Old times

“Returned to the creek, and life became busy and expectant, and the valley echoed with the sounds of bridge-building and a young woman’s laughter, and Marvellous was suddenly wrenched out of old age like a seed potato wrenched out of the familiar comfort of dark.  ….. And Marvellous blossomed, having quite forgotten what an exciting and necessary jolt being needed gave.”

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from a Year of Marvellous Ways by Sarah Winman. What a wonderful way with words she has.
It resonates.

A woman’s lot in life

I’m at an international airport to check in for a flight, I then go to passport control and finally through security. ALL the employees are women and all the security staff are muslim women.

At a different airport almost all the employees are men.

There’s quite a different atmosphere and vibe between the two.

The former was Phuket Airport in Thailand, the latter Bangalore in South India.

This difference was also reflected in my day to day experiences: most of the people serving in shops, at restaurants, hotels and their local equivalent of the auto rickshaw (a two wheeler with a walk-in side car for passengers) in Thailand were women.

I most often meet working women in Mysore in India in the banks and my accountants office, otherwise it’s almost exclusively men. Women’s presence is at home, in the office and behind the scenes.

While I’ve been away there’s been another shocking rape in India. But this is not the way to deal with it……

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as summarised in this article

It will not solve the problem and exacerbate the situation with more macho male culture…

this will also NOT solve the problem

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The attitude and dominance of men and their way of doing things, society’s patriarchy and women’s inequality is at the core of this. Equality and acceptance of diversity in terms of gender, race, religion, sexuality, class and caste is the only way forward.

What helps

It’s so easy to fall into the quagmire pit of negativeness. Dwelling on the sadness of her last few weeks,the whipping stick of blame or the grief of how much I miss her. She is of course happily still with us in so many ways. I am so fortunate to have fond memories that I cherish and as the brain gets more befuddled I have lovely videos of Manjula talking to me and you. I came across one yesterday on a posting about us both coming to terms with the changes. You can find it here with her lovely humour even at the most difficult of times. I love you Manjula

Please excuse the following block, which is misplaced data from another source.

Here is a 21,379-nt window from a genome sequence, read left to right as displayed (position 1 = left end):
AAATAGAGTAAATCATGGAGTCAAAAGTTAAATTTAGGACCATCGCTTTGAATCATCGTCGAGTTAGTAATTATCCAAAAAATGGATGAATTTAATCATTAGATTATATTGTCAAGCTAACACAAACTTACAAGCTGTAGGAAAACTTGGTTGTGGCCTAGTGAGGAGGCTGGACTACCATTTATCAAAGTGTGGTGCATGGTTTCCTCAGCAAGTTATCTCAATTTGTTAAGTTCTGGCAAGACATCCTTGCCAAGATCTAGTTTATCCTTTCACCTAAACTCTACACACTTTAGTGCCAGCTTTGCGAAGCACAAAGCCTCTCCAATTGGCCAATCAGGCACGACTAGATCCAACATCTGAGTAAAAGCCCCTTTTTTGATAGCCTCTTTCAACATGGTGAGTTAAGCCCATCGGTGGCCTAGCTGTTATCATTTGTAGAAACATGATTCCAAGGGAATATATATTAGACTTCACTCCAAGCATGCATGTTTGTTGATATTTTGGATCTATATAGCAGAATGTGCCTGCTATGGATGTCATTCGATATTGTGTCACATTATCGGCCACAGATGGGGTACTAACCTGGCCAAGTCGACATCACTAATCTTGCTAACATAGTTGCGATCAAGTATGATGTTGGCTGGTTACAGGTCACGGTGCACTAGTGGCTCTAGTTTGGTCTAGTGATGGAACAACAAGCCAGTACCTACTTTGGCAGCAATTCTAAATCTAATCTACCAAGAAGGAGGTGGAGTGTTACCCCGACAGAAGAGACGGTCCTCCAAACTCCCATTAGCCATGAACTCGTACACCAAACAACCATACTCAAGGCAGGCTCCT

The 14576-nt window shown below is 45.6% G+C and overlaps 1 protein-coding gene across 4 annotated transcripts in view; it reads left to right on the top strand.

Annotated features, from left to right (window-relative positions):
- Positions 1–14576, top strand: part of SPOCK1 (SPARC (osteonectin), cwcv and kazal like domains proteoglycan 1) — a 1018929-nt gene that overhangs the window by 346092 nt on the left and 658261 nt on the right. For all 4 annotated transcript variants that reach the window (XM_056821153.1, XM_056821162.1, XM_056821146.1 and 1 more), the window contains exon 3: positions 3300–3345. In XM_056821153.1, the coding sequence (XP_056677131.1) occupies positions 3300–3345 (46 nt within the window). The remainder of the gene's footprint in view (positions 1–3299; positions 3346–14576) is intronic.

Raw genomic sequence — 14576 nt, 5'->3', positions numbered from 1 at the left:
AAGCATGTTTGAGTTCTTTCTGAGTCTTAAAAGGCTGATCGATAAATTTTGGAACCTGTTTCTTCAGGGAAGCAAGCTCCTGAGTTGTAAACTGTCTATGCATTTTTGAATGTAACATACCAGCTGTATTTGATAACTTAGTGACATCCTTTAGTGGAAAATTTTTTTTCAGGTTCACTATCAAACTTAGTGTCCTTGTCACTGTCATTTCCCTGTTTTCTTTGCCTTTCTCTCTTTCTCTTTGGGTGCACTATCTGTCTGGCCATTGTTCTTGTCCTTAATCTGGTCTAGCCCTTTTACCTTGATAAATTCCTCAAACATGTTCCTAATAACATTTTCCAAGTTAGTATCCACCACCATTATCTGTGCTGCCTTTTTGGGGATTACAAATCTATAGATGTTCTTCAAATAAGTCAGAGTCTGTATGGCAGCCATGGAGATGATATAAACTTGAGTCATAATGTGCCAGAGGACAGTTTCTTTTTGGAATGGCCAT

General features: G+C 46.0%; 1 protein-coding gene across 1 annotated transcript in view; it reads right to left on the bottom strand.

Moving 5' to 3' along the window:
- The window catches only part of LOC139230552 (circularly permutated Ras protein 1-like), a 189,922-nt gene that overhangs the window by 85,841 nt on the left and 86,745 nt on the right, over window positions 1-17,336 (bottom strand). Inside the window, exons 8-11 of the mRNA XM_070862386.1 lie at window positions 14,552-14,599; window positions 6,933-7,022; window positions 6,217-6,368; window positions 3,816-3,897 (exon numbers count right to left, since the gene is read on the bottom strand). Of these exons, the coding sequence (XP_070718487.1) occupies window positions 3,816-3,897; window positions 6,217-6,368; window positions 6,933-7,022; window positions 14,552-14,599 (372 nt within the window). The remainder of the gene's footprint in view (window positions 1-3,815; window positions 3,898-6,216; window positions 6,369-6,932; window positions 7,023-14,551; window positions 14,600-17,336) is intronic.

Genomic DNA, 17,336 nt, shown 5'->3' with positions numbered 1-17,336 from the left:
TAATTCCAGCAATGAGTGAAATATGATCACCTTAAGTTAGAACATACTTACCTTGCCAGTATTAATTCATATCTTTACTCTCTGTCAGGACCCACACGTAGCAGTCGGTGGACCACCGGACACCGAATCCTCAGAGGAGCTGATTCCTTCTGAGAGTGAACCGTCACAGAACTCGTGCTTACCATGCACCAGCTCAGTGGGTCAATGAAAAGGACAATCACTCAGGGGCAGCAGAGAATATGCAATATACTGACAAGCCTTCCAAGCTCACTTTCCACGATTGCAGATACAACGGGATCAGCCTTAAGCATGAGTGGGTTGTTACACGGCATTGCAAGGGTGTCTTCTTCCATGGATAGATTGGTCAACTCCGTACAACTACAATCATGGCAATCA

Who’s Tipu?

Tipu is of course the Sultan who’s capital was at Srirangipatnam, featured on our most popular cycle tour, our cycle tour guests know much of him and the links back to Europe and the USA. He’s a great example of how military leaders have a mixed reputation. He did some great things and some not so great.

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But how cool is this?

Jim and Riki, recent guests were at a presentation in Cambridge, UK recently by Ursula Sims-Williams (Lead Curator, Persian Collections, British Library). Check her blog for more info about Tipu… here and here

 

lethargy no more

I’ve committed to writing our story but it’s not quite happening. I live in India where nothing goes to plan and I’m English so used to orderliness and predictability; that combination alone, can be a mountain to climb. In my careers, I’ve been: initiator of projects, corporate trainer and now cycle tour guide. I sell ideas, pass on the passion, create change. I’m a storyteller in so many ways, so how hard can it be? Surely, it’s just an extension of what I already do?

 

Yet, I’ve hit the writer’s fortified wall surrounded by an impassable moat. In the mix of emotions and challenges is the usual insecurity; the lack of direction; uncertainty about my ability to write the story; the grief itself and my remorse from a whole series of what-ifs leading to a mountain of regret.

 

I’ve read novels, guides about writing, famous memoirs which seem to go through the eyes, get mashed in the brain and somehow leave my body with only the slightest lasting impression. As part of this learning and the need for tangible experience, I’ve written a handful of short fictional stories and then invited what feels like a mangling through the raw roasting of an editor.That may have set me back.

 

As a consequence, the outlook for our story does not look good. 

 

I’ve now joined Skillshare for online training to help provide insights, direction and instil routine. I’m living in hope.

 

Since her unaccepted death I know I spend too much time fretting on what went wrong and the mistakes I’ve made.

 

To help create the story there is material from Manjula’s audio recordings in her own language, video recordings in English and interviews with friends. It’s now all down to me, the failing husband.

 

I feel I’ve let her down yet she always lifts me up. There’s a clue to what will get me out of the self-pitying, self-imposed, lethargic doldrums. 

 

The answer is my muse, my Manjula. 

 

Manjula over ten years has been our energiser. Everything was for her. Together we created a successful tourism business, a wonderful life, the envy of many of our guests. Manjula is the lettering through the English seaside rock. She is in anything and is everything; her pictures fill the house, the logo, the web site, our blog, every single aspect of my life in India is Manjula, her presence is within and around me. Her memory, my beautiful Manjula – will never be lost. I’ve found joy, wit, love and happiness and it continues. It’s Manjula who will help me to reach through the dirty, dusty, murky curtain, past the most difficult times, to that whole collection of memories that make up our life and that will lift me from the pits and motivate the telling of our story.